Tuesday, May 7, 2013
Now I've Seen Everything
Harvey was excellent the other two times I'd seen him this year. Tonight, he defied description.
I have seen many outstanding pitching performances over the years. I've seen guys like Doc Gooden be great, and Pedro Martinez, and Al Leiter pitch some excellent games. I've seen Mets pitchers take No Hitters deep into games, like Ron Darling, Rick Reed and even Mark Clark. But I always maintained that the single best pitching performance that I'd ever witnessed was that by Bobby Jones against the Giants on October 8th, 2000. Although the circumstances on Tuesday night were vastly different from that Sunday afternoon in October 13 years ago, Matt Harvey's performance was very much the equal of Jones'.
I had a feeling Harvey would have a good performance tonight. I couldn't really explain why. But given that he had a couple of days of extra rest, pitching at home, against a pretty paltry-looking White Sox lineup, coupled with the fact that the White Sox were, of course, an American League team that has played the Mets exactly once since Interleague Play began in 1997. The circumstances just seemed to dictate a good performance.
But Harvey exceeded even my expectations by coming out and being simply unhittable. I mean, I know the White Sox aren't a good team, in spite of the fact that they're led by Ballclub Favorite Robin Ventura, but they want to go out there and win games just like any other team. But facing Matt Harvey on Tuesday, they looked completely defeated. If they weren't striking out, which 12 of them did over Harvey's 9 innings, they weren't making anything resembling solid contact. Most balls were harmless grounders directly at fielders, or lazy flies to the outfield. Sometimes, you see a team just run into a buzzsaw and just want to get the hell out of there and start over, and that's kind of what the White Sox looked like.
Twice, in June of 1998, I was at Mets games where Rick Reed took Perfect Games into the late innings. There's sort of a groundswell that grows within the crowd when something like this is going on. You don't really notice it during the first few innings. Maybe with 2 out in the 4th, the fans start to get a little into it. By the 5th inning, it gets a little louder. Come the 6th, people start standing with 2 strikes. They're roaring by the 7th...
...But I'd never seen anything further. On June 8th, 1998, Rick Reed retired the first 20 Devil Rays before Wade Boggs doubled. Given the circumstances I mentioned earlier, I was really starting to think I might see Matt Harvey take this thing all the way. That's how dominant he looked out there. Even a nose bleed and a pitcher who forgot to take his turn at bat didn't slow him down.
But Alex Rios hit a grounder deep in the hole at Shortstop that was just a little too far for Ruben Tejada to make a miracle jump throw. He made it close, but Rios was safe. Perfect Game done.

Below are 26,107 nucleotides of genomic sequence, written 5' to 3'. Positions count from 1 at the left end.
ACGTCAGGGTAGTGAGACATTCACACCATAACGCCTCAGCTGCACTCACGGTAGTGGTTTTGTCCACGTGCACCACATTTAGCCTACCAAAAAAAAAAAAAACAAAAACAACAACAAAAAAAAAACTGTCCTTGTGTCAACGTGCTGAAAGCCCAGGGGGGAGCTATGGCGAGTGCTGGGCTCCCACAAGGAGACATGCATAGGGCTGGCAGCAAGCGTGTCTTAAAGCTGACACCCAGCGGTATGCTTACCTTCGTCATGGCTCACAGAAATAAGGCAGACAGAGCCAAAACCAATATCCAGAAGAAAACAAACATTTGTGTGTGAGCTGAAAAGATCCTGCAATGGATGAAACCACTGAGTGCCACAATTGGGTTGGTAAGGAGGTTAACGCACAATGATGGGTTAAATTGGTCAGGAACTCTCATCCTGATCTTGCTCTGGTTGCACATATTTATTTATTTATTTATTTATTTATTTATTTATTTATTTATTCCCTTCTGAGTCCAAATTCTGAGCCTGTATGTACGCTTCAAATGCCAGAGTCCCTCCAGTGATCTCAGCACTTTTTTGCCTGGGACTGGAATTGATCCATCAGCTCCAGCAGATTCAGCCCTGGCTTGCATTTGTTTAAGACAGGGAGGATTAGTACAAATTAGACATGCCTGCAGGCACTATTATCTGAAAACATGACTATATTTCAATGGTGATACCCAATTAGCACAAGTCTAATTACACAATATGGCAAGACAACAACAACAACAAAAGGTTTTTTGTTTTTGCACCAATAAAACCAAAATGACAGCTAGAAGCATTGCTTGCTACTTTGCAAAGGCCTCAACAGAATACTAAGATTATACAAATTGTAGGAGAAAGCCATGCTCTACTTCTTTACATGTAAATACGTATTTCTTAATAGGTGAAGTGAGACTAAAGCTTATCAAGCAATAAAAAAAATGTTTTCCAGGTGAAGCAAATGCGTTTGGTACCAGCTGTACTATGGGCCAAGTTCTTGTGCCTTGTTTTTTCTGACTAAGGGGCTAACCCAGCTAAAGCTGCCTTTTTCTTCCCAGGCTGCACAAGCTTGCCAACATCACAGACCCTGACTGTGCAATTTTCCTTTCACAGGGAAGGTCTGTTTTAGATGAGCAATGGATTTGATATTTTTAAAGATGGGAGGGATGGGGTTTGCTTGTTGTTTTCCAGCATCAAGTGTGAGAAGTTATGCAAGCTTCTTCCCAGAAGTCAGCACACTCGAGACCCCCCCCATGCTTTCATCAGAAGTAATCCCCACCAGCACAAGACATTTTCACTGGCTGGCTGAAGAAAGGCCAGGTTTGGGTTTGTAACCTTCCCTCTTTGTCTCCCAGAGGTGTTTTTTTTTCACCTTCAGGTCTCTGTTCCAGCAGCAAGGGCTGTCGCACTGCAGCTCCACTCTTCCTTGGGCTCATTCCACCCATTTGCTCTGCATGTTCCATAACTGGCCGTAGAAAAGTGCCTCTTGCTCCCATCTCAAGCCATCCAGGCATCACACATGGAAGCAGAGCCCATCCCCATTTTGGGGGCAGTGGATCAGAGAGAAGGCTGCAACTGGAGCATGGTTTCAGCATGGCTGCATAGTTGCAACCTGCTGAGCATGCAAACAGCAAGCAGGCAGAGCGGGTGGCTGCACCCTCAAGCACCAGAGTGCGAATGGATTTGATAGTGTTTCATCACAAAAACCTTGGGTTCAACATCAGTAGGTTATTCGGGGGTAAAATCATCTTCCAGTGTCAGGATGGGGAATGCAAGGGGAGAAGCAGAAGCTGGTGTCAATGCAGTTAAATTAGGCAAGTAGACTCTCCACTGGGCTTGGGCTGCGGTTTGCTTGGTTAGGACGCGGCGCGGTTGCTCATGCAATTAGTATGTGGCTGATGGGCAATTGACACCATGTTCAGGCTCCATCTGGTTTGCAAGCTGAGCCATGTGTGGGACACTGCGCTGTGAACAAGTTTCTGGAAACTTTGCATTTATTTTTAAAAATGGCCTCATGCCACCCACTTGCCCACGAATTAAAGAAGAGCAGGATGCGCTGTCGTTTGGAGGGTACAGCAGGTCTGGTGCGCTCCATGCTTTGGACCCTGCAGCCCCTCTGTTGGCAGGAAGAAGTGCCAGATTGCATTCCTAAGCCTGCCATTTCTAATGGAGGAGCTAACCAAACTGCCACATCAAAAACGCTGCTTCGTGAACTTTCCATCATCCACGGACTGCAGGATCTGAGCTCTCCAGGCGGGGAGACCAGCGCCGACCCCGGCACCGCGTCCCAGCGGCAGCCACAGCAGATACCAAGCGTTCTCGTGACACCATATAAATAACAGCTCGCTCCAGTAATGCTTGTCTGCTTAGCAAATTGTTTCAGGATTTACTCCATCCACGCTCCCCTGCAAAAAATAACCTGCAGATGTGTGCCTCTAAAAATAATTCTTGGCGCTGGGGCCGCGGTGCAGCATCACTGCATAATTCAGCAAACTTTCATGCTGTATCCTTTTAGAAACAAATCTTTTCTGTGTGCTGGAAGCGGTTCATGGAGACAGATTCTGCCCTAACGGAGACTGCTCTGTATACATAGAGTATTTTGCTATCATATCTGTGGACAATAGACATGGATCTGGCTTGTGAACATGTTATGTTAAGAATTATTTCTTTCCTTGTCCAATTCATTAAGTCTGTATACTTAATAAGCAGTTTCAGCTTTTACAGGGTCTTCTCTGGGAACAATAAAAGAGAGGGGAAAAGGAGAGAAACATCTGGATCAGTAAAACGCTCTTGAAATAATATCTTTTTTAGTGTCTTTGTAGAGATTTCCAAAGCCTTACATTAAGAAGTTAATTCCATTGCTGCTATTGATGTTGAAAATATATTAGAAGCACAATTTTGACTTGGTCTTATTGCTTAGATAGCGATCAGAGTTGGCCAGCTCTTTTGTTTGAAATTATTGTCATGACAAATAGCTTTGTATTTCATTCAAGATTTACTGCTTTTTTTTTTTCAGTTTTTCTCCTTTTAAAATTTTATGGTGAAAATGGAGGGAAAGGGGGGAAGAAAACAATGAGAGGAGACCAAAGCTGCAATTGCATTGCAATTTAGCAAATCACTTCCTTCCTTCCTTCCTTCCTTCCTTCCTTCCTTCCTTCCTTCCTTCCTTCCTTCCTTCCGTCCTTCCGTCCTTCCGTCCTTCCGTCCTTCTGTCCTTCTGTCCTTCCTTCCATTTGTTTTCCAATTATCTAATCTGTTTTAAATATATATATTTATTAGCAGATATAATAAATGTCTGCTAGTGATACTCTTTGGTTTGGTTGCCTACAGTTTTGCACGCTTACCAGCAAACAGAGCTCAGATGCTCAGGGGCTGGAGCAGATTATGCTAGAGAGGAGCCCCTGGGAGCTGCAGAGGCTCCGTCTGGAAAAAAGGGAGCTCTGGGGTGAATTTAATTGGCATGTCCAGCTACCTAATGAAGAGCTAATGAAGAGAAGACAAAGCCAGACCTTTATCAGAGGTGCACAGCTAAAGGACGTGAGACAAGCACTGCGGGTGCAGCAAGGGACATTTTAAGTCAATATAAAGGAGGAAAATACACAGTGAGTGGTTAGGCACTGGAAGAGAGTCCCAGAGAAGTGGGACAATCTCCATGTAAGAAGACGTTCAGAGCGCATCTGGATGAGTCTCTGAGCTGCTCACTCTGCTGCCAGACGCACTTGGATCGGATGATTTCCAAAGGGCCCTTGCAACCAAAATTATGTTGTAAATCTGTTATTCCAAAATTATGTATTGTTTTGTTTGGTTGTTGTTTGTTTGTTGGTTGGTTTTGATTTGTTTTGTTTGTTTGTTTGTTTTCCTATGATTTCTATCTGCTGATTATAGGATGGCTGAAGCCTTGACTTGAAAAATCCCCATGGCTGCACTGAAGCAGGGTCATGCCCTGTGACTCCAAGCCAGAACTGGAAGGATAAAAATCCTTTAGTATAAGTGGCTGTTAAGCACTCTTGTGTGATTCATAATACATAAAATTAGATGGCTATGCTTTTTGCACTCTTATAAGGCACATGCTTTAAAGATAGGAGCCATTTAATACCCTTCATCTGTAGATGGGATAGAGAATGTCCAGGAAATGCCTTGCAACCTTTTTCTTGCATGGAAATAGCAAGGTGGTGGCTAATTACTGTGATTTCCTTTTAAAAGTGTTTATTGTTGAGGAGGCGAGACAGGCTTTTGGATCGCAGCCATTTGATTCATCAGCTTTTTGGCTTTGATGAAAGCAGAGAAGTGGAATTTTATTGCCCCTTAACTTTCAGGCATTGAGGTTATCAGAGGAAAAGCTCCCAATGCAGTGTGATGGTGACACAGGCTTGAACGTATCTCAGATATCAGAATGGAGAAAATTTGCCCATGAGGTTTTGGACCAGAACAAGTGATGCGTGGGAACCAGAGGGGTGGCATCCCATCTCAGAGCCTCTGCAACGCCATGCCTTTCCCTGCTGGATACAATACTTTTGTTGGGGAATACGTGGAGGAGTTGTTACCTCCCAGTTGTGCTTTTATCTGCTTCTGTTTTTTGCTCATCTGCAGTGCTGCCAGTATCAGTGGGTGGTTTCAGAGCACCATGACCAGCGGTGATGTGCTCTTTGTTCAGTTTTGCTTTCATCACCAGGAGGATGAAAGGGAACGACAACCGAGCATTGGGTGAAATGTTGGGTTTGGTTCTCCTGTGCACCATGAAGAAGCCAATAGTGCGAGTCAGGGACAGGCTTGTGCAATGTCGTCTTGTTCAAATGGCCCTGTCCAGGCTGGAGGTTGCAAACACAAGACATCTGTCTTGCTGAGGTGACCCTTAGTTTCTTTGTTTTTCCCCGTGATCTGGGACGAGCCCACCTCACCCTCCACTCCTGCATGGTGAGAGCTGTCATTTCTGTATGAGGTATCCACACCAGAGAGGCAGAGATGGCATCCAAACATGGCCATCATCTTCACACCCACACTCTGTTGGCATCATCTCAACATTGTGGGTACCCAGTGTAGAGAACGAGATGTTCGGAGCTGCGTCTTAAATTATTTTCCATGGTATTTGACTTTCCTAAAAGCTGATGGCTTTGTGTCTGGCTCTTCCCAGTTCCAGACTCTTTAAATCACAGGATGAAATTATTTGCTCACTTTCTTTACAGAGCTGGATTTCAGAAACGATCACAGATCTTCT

Nonetheless, there was still a game to be won. Sometimes, these things can undo a pitcher. But, undaunted, Harvey took his ovation, got back on the mound and struck out Adam Dunn. To that point, he'd only thrown 78 pitches. There was still more work to be done, and he went out and retired 6 more batters in rapid succession. Harvey barely broke a sweat in his 9 inning, 105 pitch effort. 28 White Sox batters came to the plate. 27 went back to the dugout with nothing to show for it. 1 hit, no runs, no walks, 12 strikeouts. I don't think I've ever witnessed better and I don't know that there have been many better pitching performances in Mets history.
There's one small problem, perhaps the turd in the punchbowl of a magnificent night. See, when you throw 9 innings and give up no runs, no walks and 1 hit, one would reason that you'd be rewarded with a victory. Unfortunately, the stupid Mets couldn't score a damn run for him. I'm almost glad that Harvey gave up a hit, because can you imagine if he'd thrown a Perfect Game through 9 innings, and it wouldn't count and he wouldn't get a win because his asshole teammates couldn't get him a run? He didn't need more than 1, that was pretty clear. But it seems that was a tall order. It didn't help that the lower half of the batting order consisted of Me, Ike Davis, El Guapo and Matt Harvey.
Still, I don't know much about Hector Santiago, his numbers look rather good, and though I'd pegged him as a junkballer early in the game, he has nice stuff, but let's be realistic. This is Hector Santiago of the 2013 Chicago White Sox, not Johan Santana of the 2004 Minnesota Twins. They should have been able to scrape a run across. But noooooo. Though Santiago tried to hand it over to the Mets in the first few innings, he eventually settled down and didn't give the Mets an inch over the majority of his 7 innings. After Ruben Tejada's 5th inning single, the Mets didn't get another baserunner until Ike Davis worked a leadoff walk in the 10th. The White Sox excuse for not scoring was being up against a budding superstar. What's the Mets excuse? They did nothing against an unheralded dude with a mohawk who can't remember to take his turn at bat, and a pair of retread relievers, only to finally get a run in the 10th thanks to Mike Baxter. If there were any justice, they would have done this an inning earlier. But no. It was the 10th, and Bobby Parnell, who performed a mini-Harvey, setting down the Sox 1-2-3, ended up with his 3rd win of the season. Sigh. I should be happier about the victory and I probably shouldn't complain too much. At least it was fast. At 2 hours, 30 minutes, this probably was the quickest game I'd been to all season, in spite of being my first extra inning affair since 2011.
Hopefully, these nights where the Mets don't score for Harvey don't become a habit. You can never be too sure the way the Mets tend to go.